Minority Languages and Political Participation in Ghana

Multidisciplinary Type I Proposal (exploratory research)

Among the many determinants of political participation, demographic characteristics are often considered a key driver (Olken and Pande, 2019). In ethnically diverse settings, ethnicity is often deeply interrelated with language, and usually ethnic minorities are also language minorities, confounding each other (Alesina et al., 2003; Davies and Elder, 2004). While previous research has focused on the study of ethnicity as a determinant of political participation (Easterly and Levine, 1997; Miguel and Gugerty, 2005), language barriers have been comparatively overlooked, despite the fact that minority language speakers may face different obstacles to participation. Ghana is a highly linguistically fractionalized country, with more than 80 spoken languages. Out of these, only English and six local languages are used in electoral education (EOM, 2020). Thus, the political participation of many citizens may be constrained due to a lack of integration of minority languages in the democratic process. Although there have been efforts by Ghana’s National Commission for Civic Education to provide voter education to minority language speakers, these have reportedly been hampered by scarce resources (EOM, 2020).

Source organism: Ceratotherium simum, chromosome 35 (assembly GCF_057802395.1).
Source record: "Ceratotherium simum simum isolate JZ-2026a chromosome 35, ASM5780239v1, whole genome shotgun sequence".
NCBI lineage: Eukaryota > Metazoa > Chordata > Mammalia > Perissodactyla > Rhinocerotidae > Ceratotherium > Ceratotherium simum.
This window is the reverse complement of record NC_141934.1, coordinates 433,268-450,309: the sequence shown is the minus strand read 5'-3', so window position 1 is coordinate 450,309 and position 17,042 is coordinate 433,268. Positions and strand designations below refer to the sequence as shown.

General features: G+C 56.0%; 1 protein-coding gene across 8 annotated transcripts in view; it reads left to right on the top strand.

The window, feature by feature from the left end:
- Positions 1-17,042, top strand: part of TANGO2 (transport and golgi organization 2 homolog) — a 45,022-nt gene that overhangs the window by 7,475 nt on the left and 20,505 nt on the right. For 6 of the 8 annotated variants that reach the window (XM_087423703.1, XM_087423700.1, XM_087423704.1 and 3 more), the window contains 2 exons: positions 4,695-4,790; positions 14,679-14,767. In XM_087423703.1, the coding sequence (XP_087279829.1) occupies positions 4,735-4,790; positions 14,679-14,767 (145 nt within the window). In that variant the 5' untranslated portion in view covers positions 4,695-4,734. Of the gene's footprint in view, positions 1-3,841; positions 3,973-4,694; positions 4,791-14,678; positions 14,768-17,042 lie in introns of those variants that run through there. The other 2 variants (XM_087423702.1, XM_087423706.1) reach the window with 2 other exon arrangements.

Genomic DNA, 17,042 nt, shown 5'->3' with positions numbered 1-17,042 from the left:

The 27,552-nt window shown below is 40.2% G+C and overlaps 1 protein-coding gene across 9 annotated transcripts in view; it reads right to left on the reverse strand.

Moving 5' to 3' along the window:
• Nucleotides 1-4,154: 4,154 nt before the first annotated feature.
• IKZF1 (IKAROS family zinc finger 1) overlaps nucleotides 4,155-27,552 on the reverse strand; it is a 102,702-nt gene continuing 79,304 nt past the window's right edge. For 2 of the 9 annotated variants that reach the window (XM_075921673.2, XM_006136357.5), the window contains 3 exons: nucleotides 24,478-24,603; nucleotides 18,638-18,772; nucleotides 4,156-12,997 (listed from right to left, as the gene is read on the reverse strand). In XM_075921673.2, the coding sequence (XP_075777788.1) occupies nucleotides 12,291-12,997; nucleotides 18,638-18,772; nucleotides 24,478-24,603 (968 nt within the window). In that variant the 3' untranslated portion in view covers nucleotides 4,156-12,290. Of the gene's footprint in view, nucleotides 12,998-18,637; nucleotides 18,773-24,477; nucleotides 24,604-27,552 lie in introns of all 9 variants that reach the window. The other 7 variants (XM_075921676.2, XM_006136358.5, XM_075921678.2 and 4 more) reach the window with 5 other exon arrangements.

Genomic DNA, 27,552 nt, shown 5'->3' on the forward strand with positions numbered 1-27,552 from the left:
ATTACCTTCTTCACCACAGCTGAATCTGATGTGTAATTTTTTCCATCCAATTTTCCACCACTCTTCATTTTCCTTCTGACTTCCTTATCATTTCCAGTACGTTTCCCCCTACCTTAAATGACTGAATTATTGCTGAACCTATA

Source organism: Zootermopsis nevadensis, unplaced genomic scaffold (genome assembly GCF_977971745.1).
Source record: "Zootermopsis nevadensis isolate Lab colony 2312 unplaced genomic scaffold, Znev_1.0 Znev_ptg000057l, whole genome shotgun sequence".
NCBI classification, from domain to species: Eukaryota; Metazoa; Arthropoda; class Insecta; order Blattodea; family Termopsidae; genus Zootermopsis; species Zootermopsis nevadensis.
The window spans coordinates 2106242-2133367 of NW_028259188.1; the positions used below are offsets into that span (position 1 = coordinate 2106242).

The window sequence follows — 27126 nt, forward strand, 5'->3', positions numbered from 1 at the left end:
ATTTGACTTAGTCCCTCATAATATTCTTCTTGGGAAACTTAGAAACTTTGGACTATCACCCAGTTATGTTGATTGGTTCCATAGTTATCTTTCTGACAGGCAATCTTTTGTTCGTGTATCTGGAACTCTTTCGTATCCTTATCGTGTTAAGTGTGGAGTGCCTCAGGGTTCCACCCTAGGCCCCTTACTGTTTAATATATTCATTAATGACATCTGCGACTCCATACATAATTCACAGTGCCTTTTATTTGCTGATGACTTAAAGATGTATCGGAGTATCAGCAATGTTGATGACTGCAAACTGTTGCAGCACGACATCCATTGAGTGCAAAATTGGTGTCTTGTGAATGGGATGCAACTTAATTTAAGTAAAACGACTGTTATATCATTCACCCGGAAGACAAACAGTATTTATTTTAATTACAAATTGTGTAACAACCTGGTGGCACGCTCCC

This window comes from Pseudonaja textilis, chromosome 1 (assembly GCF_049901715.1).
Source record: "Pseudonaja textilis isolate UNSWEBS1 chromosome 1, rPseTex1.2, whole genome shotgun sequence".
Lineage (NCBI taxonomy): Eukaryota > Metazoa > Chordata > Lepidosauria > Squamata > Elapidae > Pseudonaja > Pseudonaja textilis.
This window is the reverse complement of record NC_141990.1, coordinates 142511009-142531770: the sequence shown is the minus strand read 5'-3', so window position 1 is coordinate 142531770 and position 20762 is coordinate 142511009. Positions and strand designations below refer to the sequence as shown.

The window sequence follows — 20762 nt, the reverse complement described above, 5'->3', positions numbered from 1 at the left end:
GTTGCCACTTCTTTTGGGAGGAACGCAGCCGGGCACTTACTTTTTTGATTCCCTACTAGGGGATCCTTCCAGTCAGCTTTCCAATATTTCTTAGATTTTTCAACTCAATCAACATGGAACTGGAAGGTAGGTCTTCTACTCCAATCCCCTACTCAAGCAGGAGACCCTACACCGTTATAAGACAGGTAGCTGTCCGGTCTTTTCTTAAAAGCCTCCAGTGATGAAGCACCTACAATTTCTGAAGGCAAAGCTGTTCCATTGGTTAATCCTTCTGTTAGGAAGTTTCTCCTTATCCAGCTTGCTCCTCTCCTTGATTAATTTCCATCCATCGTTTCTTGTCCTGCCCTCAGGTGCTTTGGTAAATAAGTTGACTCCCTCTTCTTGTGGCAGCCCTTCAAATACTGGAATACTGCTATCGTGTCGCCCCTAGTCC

In this project, we combine methods from economics and linguistics to investigate the barriers to electoral participation for ethnic minorities in Ghana, and potential solutions to address them. First, we intend to explore the extent to which there is a disrupted flow of information due to linguistic frictions in political campaigning, disentangling this aspect from other possible barriers for minorities, such as lack of political trust (Nwankwo and Okafor, 2017), voter intimidation (Adigun, 2020), or lower incomes (Anaman and Bukari, 2021). Second, based on these descriptive findings, we will develop randomizable interventions to overcome specific barriers for informed electoral participation of linguistic minorities.

RFP Cycle:
Multidisciplinary Fall 2023 (RFP 22)